After coronavirus, Israel's malls and markets come back to life

Israel's coronavirus infection and fatality numbers have now been steadily declining for several weeks in the wake of the country's aggressive vaccination campaigns.

Shopppers in Mamilla. (photo credit: OLIVIER FITOUSSI/FLASH90)
Shopppers in Mamilla.
(photo credit: OLIVIER FITOUSSI/FLASH90)
Two months after Israel’s third lockdown, shoppers have returned in full force to Israel’s malls and markets.
At Jerusalem’s Hadar Mall, “shoppers have returned to 100% of pre-pandemic levels,” said the mall’s CEO, Liron Elkayam.
“We are experiencing great interest, and turnover before the Passover holiday was even a bit higher than in previous years due to the pent-up demand,” he said. “We did a big campaign before the holiday to celebrate our return, and people responded.
“We continue to maintain the safety standards of the Purple Ribbon requirements, and people say they feel safe. Sales are up, and store owners are happy to be back in their routines. My colleagues in other malls are saying the same thing.”
Israel began coming out of its third lockdown on February 7, concluding what had been a very dark period for merchants and restaurant owners who were barred frequently from opening over the past year. Israel’s coronavirus infection and fatality numbers have now been steadily declining for several weeks in the wake of the country’s aggressive vaccination campaigns.
Open markets, such as Jerusalem’s Mahaneh Yehuda, have been “full of shoppers day and night, just like before the pandemic,” said Tali Friedman, head of the Mahaneh Yehuda Merchants Association, as well as head of the association for all Israeli shuks (outdoor markets).
“We are not at 100% because we are still missing the foreign tourists, who have always been a large source of revenue,” she said. “But internal tourism to Jerusalem has increased somewhat, so I would say we are at about 70 to 80 percent capacity.”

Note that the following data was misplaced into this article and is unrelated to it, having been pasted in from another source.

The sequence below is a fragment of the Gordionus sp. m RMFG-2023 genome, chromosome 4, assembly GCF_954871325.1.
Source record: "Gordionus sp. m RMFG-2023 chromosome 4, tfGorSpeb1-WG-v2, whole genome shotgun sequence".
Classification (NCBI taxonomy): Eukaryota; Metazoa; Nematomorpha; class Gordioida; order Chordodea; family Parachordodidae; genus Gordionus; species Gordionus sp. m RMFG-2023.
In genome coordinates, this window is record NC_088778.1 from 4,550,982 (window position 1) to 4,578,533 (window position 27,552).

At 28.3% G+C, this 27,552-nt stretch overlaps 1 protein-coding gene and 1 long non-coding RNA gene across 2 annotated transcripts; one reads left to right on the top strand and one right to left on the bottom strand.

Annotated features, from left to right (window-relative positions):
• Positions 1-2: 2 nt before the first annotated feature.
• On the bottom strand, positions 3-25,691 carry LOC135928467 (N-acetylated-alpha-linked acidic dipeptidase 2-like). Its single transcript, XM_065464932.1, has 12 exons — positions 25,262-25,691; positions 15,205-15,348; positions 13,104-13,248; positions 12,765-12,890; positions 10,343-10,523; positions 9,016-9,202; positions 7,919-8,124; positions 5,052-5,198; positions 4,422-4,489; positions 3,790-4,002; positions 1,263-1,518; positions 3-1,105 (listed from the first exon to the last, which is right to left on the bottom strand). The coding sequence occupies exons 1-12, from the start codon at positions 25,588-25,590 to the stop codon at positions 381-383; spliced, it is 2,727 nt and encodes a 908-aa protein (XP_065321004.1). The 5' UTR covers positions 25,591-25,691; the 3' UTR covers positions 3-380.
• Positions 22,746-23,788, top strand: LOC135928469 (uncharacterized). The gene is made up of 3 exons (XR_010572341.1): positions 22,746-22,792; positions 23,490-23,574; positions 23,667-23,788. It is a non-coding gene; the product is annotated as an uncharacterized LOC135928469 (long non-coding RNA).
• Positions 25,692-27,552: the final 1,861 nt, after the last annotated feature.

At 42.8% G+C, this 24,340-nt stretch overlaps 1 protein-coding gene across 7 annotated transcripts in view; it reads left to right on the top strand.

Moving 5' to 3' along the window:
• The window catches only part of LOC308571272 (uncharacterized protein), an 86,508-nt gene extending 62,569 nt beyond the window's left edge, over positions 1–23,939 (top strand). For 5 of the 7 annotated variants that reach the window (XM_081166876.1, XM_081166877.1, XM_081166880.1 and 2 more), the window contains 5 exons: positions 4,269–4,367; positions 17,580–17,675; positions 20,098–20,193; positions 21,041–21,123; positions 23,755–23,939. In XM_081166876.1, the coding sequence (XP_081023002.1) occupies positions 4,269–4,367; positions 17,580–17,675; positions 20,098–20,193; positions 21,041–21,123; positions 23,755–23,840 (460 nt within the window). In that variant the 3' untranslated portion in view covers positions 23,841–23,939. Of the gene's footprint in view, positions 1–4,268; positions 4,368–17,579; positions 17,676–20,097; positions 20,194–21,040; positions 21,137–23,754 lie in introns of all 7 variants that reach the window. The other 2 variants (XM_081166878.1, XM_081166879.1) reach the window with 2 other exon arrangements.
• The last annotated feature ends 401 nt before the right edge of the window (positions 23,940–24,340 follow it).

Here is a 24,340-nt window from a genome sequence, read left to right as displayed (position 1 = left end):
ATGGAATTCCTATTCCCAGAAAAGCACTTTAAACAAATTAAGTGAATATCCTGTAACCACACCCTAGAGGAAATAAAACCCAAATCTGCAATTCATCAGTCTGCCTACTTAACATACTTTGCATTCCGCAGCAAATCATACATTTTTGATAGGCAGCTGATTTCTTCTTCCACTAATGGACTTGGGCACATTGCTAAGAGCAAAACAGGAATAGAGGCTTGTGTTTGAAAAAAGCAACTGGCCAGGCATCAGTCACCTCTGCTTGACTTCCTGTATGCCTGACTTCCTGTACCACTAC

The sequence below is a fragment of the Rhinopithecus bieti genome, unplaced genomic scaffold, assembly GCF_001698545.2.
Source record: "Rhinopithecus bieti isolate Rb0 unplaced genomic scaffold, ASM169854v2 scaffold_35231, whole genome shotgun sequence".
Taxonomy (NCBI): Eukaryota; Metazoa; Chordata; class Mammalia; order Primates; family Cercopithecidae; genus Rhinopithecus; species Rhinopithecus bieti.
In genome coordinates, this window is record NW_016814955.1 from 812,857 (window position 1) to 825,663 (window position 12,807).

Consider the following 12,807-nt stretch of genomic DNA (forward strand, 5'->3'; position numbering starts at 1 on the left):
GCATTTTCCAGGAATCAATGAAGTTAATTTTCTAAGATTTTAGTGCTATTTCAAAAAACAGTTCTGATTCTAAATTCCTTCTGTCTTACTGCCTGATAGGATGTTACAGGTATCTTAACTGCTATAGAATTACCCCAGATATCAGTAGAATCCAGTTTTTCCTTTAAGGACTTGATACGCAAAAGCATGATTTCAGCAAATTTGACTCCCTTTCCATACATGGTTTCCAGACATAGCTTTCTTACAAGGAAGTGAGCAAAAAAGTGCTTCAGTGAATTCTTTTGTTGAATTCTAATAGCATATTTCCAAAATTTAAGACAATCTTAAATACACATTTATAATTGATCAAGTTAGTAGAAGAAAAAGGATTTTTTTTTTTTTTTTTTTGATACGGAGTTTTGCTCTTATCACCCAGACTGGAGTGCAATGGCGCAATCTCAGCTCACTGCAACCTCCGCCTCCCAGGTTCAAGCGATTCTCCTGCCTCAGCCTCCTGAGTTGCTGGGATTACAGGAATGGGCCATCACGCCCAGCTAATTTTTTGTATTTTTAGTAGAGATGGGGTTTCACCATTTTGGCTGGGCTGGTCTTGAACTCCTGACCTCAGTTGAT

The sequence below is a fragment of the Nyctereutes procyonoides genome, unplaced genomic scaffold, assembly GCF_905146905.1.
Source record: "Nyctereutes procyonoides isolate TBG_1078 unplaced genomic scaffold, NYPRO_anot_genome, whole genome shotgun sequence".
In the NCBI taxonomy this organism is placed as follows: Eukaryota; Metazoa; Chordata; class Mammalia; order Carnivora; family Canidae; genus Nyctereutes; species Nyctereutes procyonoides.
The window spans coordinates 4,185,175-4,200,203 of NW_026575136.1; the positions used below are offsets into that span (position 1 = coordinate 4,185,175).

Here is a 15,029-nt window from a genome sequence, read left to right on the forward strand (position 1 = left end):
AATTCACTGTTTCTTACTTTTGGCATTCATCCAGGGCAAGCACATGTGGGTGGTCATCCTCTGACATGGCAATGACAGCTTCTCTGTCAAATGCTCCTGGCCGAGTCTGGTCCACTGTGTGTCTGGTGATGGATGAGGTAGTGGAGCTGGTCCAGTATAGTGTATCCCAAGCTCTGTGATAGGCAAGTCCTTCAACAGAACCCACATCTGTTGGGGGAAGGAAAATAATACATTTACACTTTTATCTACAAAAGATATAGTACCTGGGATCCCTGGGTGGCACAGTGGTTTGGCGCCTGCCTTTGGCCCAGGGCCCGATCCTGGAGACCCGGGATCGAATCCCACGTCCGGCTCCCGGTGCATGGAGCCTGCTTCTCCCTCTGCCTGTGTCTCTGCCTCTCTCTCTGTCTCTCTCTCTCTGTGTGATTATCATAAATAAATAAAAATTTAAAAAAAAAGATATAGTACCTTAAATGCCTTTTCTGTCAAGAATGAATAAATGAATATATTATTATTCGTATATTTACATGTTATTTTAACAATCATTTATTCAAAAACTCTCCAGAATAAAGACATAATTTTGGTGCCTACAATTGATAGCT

As of a few days ago, the shuk was no longer required to have someone take people’s temperatures as they enter, and the merchants are optimistic about the rapid return to life, Friedman said.
However, “the merchants can’t easily forget the challenges of the past year, when they were badly hurt by government discrimination against them, while large supermarkets were allowed to remain open,” she said.
The biggest challenge facing shop owners is the lack of manpower, Friedman said.
“Not everyone has returned to the workforce, with many choosing to continue receiving government unemployment benefits, and it is very hard to find and hire people,” she said. “A lot of the people who apply for jobs now say they want to be paid under the table, so they can continue receiving benefits.
“These are critical days for employers. It is important for people to remember that many business owners have learned during the past year to work with a leaner workforce, so it is likely that when more people decide to return to work, they will find they don’t have a place to return to.”
Friedman expressed gratitude to Jerusalem Mayor Moshe Lion and the municipality for working hard to strengthen the shuk. But she said the multiyear trend of more restaurants and pubs opening in Mahaneh Yehuda accelerated during the pandemic at the expense of the traditional small shops.
“Most vegetable sellers seem to have been able to weather the pandemic,” Friedman said. “But many specialty stores, like spice sellers, suffered more and closed. It is good that more nightlife is being added to the shuk, but we need to preserve our day businesses as well.”